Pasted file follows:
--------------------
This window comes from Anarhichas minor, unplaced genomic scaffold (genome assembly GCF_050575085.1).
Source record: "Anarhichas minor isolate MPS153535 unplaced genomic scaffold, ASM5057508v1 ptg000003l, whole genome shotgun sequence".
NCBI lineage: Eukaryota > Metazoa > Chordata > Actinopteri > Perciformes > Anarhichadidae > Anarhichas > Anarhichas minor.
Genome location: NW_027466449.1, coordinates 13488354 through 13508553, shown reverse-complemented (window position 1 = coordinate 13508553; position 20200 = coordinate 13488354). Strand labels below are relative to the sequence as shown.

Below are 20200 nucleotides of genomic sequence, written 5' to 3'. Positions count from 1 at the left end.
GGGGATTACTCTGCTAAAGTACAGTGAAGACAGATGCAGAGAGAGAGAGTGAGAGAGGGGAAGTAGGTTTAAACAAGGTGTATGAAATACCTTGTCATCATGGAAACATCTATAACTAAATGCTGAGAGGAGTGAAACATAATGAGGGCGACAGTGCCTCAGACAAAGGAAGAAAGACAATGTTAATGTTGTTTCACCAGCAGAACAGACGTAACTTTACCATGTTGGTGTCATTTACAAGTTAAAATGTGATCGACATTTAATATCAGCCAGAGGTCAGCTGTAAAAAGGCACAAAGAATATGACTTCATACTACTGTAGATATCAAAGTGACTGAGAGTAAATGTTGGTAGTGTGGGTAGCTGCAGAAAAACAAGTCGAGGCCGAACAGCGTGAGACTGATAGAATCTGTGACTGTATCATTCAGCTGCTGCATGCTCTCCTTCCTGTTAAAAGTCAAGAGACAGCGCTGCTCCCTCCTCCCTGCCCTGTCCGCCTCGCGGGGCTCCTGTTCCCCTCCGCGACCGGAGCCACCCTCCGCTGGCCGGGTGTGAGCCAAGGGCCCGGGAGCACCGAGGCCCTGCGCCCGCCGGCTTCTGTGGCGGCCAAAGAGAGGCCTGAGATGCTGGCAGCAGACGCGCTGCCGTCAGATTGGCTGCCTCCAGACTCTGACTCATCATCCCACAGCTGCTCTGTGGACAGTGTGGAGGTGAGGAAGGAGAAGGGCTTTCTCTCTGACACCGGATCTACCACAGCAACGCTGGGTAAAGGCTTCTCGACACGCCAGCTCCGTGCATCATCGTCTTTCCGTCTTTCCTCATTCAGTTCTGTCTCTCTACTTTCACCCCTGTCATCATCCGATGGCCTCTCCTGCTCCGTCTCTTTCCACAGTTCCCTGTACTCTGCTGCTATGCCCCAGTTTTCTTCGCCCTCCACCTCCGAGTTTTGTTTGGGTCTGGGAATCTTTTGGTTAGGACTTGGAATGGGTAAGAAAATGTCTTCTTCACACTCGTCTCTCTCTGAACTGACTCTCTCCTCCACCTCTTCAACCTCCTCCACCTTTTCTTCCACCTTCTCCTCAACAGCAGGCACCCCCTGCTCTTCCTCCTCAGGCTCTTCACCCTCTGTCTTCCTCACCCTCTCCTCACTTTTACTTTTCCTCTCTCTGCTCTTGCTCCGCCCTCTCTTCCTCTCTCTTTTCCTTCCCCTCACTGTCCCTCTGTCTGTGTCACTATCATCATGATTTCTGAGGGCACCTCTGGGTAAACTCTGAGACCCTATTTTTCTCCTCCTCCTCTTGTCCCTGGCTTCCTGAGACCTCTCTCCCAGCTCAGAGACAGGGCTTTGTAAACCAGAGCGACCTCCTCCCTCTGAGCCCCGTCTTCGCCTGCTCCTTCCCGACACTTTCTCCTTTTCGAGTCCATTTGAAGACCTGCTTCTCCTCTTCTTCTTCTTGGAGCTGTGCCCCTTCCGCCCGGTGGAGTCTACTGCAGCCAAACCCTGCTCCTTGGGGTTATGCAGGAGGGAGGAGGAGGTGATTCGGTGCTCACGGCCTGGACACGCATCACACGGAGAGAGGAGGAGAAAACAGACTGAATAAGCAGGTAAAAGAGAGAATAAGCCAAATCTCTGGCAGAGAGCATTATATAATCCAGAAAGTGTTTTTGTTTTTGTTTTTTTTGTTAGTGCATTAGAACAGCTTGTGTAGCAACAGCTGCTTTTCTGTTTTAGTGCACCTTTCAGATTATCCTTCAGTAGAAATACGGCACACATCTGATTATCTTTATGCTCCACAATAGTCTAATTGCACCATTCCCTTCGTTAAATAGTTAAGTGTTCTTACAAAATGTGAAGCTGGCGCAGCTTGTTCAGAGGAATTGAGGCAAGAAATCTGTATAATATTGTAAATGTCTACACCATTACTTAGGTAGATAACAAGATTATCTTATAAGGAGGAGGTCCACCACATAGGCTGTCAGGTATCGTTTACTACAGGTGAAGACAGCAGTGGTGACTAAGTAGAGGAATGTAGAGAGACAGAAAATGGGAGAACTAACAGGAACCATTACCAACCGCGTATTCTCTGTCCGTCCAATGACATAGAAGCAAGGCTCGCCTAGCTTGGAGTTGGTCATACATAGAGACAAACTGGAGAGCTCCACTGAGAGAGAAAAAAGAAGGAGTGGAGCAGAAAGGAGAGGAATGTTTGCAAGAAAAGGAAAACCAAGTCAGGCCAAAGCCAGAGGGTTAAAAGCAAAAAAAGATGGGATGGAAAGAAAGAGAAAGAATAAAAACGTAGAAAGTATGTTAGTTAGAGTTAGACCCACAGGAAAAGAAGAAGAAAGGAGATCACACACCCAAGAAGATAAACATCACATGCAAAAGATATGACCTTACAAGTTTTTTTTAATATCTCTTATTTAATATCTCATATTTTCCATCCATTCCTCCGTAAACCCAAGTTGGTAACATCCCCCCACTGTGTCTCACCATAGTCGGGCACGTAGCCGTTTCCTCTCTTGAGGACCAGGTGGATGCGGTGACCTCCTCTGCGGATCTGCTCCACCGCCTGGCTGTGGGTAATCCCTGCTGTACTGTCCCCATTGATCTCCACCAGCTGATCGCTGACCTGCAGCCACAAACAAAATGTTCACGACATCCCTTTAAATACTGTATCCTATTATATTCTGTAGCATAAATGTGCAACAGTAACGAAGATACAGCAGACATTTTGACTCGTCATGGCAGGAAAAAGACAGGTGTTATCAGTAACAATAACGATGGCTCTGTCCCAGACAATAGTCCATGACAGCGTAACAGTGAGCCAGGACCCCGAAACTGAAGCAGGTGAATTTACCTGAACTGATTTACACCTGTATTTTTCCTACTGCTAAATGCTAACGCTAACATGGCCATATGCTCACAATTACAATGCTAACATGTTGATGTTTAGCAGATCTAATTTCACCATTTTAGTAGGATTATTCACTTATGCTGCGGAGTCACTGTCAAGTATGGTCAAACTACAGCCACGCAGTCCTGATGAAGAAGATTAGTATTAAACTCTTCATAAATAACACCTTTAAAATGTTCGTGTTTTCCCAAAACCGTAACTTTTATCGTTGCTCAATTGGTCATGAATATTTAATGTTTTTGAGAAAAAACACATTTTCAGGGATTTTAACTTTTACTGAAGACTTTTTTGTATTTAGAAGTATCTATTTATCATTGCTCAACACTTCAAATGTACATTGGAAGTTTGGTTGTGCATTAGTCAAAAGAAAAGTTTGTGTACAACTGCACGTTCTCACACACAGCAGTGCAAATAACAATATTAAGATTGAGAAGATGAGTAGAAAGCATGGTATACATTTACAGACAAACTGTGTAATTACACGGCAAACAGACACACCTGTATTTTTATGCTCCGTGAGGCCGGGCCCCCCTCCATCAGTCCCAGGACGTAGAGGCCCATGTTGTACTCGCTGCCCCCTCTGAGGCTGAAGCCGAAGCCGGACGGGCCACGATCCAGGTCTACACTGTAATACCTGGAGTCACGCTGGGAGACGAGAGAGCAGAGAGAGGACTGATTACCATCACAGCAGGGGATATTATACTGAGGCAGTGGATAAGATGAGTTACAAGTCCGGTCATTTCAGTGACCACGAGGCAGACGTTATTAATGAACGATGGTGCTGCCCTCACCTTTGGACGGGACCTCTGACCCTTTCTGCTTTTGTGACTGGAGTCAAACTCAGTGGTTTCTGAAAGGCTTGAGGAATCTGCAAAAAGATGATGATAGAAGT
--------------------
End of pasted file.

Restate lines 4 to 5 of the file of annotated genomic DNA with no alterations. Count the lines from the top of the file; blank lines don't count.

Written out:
Genome location: NW_027466449.1, coordinates 13488354 through 13508553, shown reverse-complemented (window position 1 = coordinate 13508553; position 20200 = coordinate 13488354). Strand labels below are relative to the sequence as shown.

Below are 20200 nucleotides of genomic sequence, written 5' to 3'. Positions count from 1 at the left end.